Title: The Beauty of Humanity Movement
Author: Camilla Gibb
Publisher: Penguin Press HC
Publication Date: March 17, 2011
Hardcover: 320 pages
This deeply observed novel of contemporary Vietnam interweaves stories of a venerable soup seller, a young Vietnamese American curator, and an enterprising tour guide in ways that will mark all of their lives forever.
Maggie, an art curator who is Vietnamese by birth but who has lived most of her life in the United States, has returned to her country of origin in search of clues to her dissident father’s disappearance. She remembers him only in fragments, as an injured artist from whom she and her mother were separated during the war. In her journey, Maggie finds herself at a makeshift pho stall, where the rich aroma of beef noodle soup lures people off Hanoi’s busy streets and into a quiet morning ritual.
Old Man Hung, the enlightened proprietor of the beloved pho stall, has survived decades of poverty and political upheaval. Hung once had a shop that served as a meeting place for dissident artists. As Maggie discovers, this old man may hold the key to both her past and her future.
Among Hung’s most faithful customers is Tu’, a dynamic young tour guide who works for a company called New Dawn. Tu’ leads tourists through the city, including American vets on war tours, but he has begun to wonder what it is they are seeing of Vietnam-and what they miss entirely. In Maggie, he finds a young Americanized woman in search of something quite different, leading him beyond his realm of expertise. In sensual, interwoven narratives, Maggie, Hung, and Tu’ come together in a highly charged season that will mark all of them forever.
The Beauty of Humanity Movement is a skillfully wrought novel about the reverberation of conflict through generations, the enduring legacy of art, and the redemption and renewal of love. The story of these characters is tinged with longing for worlds and loved ones lost but also filled with the hope that faith can heal the pain of their shared country’s turbulent past. This is the distinct and complex story of contemporary Vietnam, a country undergoing momentous change, and a story of how family is defined-not always by bloodlines, but by heart.
The Beauty of Humanity Movement by Camilla Gibb is a beautifully written story of the history of Vietnam as seen through the eyes of Hung, an itinerant pho seller, his friend, or as he thinks of him, his son Binh, and his “grandson” Tu. Through three generations of Vietnamese men, the reader learns of life before, during, and after the revolution, communist rule as North and South were divided and the return to free enterprise in the 90s. Most of all, the reader learns of the men involved in the Humanity Movement, who met in shops, some in Hung’s pho shop, and the flood of memories that return when one morning Maggie Ly shows up Hung’s breakfast line, asking if he knew her father, Ly Van Hai. While The Beauty of Humanity Movement is a work of fiction, Gibb offers the reader incredibly detailed accounts of the history of Vietnam and the artistic movement which she refers to as the Humanity Movement, and of the men who risked their lives, were sent to reeducation programmes and of the few, like Maggie’s father, who lived to only be killed in a war a little over a decade later. Words fail me as I think of the beauty told in this one book, Gibb takes the reader deep into modern Hanoi as well as into the Old Quarter and even back further to the 1950s. The reader will no doubt feel as though they are there, tasting Hung’s pho bac, watching Binh and Anh, cheering Tu in his endeavours and hoping Maggie is finally able to find out more about her father and the country she had to leave as a young girl. The Beauty of Humanity Movement is a bittersweet story, a look at the evolution of a country, beauty, love, suffering, and loss, along with strength of honour, duty, redemption, and family. I highly recommend The Beauty of Humanity Movement to all readers and book discussion groups; this is a book that should not be missed.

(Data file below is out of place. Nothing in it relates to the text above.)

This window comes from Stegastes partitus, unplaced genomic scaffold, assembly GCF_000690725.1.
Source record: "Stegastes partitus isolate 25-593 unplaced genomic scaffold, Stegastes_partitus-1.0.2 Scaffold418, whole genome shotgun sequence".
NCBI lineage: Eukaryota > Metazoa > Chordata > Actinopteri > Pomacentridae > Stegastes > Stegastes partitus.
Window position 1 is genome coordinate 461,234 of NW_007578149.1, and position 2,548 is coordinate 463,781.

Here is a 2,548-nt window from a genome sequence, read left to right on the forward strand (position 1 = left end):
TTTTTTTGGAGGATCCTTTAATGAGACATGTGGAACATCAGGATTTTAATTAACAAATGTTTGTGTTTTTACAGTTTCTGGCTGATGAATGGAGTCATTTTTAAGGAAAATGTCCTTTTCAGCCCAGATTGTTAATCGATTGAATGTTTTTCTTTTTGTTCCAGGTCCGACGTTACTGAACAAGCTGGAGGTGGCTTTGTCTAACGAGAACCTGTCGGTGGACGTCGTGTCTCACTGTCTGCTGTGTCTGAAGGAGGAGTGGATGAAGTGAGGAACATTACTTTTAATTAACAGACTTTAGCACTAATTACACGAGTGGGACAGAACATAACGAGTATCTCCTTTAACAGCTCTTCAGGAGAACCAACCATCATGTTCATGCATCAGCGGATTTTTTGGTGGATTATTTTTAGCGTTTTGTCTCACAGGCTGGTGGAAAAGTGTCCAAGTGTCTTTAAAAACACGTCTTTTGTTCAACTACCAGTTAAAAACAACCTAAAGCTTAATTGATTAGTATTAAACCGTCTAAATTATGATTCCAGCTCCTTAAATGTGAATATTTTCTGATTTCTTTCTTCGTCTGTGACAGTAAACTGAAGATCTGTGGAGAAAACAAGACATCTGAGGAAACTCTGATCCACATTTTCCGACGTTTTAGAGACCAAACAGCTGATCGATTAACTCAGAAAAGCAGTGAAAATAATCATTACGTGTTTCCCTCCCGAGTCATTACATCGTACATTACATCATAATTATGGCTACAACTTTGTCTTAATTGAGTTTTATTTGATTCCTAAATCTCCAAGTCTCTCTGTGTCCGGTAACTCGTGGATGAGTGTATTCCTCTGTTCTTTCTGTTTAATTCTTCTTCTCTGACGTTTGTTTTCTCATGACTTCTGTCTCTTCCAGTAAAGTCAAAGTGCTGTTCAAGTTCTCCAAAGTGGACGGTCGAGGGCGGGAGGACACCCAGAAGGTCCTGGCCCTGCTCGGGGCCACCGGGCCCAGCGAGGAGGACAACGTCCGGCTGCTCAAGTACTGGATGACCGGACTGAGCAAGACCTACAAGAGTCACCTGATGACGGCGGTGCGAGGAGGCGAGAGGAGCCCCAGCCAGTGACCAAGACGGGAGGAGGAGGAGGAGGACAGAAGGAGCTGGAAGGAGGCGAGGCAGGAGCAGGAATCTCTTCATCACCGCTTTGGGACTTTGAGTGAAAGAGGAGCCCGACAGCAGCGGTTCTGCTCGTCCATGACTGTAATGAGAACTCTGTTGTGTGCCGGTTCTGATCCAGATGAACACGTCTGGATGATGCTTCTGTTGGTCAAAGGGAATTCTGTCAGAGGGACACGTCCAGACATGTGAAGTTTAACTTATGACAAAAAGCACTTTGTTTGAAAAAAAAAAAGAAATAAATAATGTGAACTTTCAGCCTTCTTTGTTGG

Camilla Gibb was born in London, England, and has a Ph.D. in social anthropology from Oxford University. Sweetness in the Belly was an international bestseller that garnered critical acclaim around the world. Her novels, including Mouthing the Words and The Petty Details of So-and-So’s Life, have been translated into fourteen languages. Camilla Gibb lives in Toronto.
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I received a complimentary copy of Beauty of the Humanity Movement by Camilla Gibb from TLC Book Tours to be a part of this tour and offer my honest review of the book. Receiving a complimentary copy in no way reflected my review of aforementioned book.